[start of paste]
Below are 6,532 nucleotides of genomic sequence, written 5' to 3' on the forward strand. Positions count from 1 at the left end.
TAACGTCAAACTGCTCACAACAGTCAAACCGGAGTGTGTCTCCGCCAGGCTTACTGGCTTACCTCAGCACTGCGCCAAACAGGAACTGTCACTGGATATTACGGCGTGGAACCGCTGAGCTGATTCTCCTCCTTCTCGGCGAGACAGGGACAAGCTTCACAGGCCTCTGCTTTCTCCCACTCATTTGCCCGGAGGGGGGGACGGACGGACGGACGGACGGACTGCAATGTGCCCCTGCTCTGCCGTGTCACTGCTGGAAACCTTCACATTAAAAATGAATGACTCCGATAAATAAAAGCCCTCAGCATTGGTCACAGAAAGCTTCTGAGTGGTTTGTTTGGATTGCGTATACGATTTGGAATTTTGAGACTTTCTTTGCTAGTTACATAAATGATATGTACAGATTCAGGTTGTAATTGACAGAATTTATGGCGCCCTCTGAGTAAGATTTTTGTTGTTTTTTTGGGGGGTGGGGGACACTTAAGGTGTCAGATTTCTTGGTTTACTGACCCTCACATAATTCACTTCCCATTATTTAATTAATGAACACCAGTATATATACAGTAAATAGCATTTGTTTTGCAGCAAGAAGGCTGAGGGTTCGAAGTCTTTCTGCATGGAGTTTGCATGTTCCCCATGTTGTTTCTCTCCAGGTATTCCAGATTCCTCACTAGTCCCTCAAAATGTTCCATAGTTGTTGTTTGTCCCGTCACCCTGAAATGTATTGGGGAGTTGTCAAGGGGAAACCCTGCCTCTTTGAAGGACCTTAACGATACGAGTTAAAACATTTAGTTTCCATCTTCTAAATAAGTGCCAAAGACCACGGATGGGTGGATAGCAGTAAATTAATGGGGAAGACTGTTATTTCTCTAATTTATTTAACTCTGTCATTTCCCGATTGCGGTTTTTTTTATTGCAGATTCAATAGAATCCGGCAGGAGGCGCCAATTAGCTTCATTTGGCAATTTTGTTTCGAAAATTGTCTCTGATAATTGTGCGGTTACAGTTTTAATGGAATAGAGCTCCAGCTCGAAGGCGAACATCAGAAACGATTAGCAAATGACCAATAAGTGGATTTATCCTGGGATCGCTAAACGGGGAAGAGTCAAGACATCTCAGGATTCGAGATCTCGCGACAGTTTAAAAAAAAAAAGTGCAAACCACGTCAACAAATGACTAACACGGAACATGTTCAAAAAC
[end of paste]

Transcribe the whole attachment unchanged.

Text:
Below are 6,532 nucleotides of genomic sequence, written 5' to 3' on the forward strand. Positions count from 1 at the left end.
TAACGTCAAACTGCTCACAACAGTCAAACCGGAGTGTGTCTCCGCCAGGCTTACTGGCTTACCTCAGCACTGCGCCAAACAGGAACTGTCACTGGATATTACGGCGTGGAACCGCTGAGCTGATTCTCCTCCTTCTCGGCGAGACAGGGACAAGCTTCACAGGCCTCTGCTTTCTCCCACTCATTTGCCCGGAGGGGGGGACGGACGGACGGACGGACGGACTGCAATGTGCCCCTGCTCTGCCGTGTCACTGCTGGAAACCTTCACATTAAAAATGAATGACTCCGATAAATAAAAGCCCTCAGCATTGGTCACAGAAAGCTTCTGAGTGGTTTGTTTGGATTGCGTATACGATTTGGAATTTTGAGACTTTCTTTGCTAGTTACATAAATGATATGTACAGATTCAGGTTGTAATTGACAGAATTTATGGCGCCCTCTGAGTAAGATTTTTGTTGTTTTTTTGGGGGGTGGGGGACACTTAAGGTGTCAGATTTCTTGGTTTACTGACCCTCACATAATTCACTTCCCATTATTTAATTAATGAACACCAGTATATATACAGTAAATAGCATTTGTTTTGCAGCAAGAAGGCTGAGGGTTCGAAGTCTTTCTGCATGGAGTTTGCATGTTCCCCATGTTGTTTCTCTCCAGGTATTCCAGATTCCTCACTAGTCCCTCAAAATGTTCCATAGTTGTTGTTTGTCCCGTCACCCTGAAATGTATTGGGGAGTTGTCAAGGGGAAACCCTGCCTCTTTGAAGGACCTTAACGATACGAGTTAAAACATTTAGTTTCCATCTTCTAAATAAGTGCCAAAGACCACGGATGGGTGGATAGCAGTAAATTAATGGGGAAGACTGTTATTTCTCTAATTTATTTAACTCTGTCATTTCCCGATTGCGGTTTTTTTTATTGCAGATTCAATAGAATCCGGCAGGAGGCGCCAATTAGCTTCATTTGGCAATTTTGTTTCGAAAATTGTCTCTGATAATTGTGCGGTTACAGTTTTAATGGAATAGAGCTCCAGCTCGAAGGCGAACATCAGAAACGATTAGCAAATGACCAATAAGTGGATTTATCCTGGGATCGCTAAACGGGGAAGAGTCAAGACATCTCAGGATTCGAGATCTCGCGACAGTTTAAAAAAAAAAAGTGCAAACCACGTCAACAAATGACTAACACGGAACATGTTCAAAAAC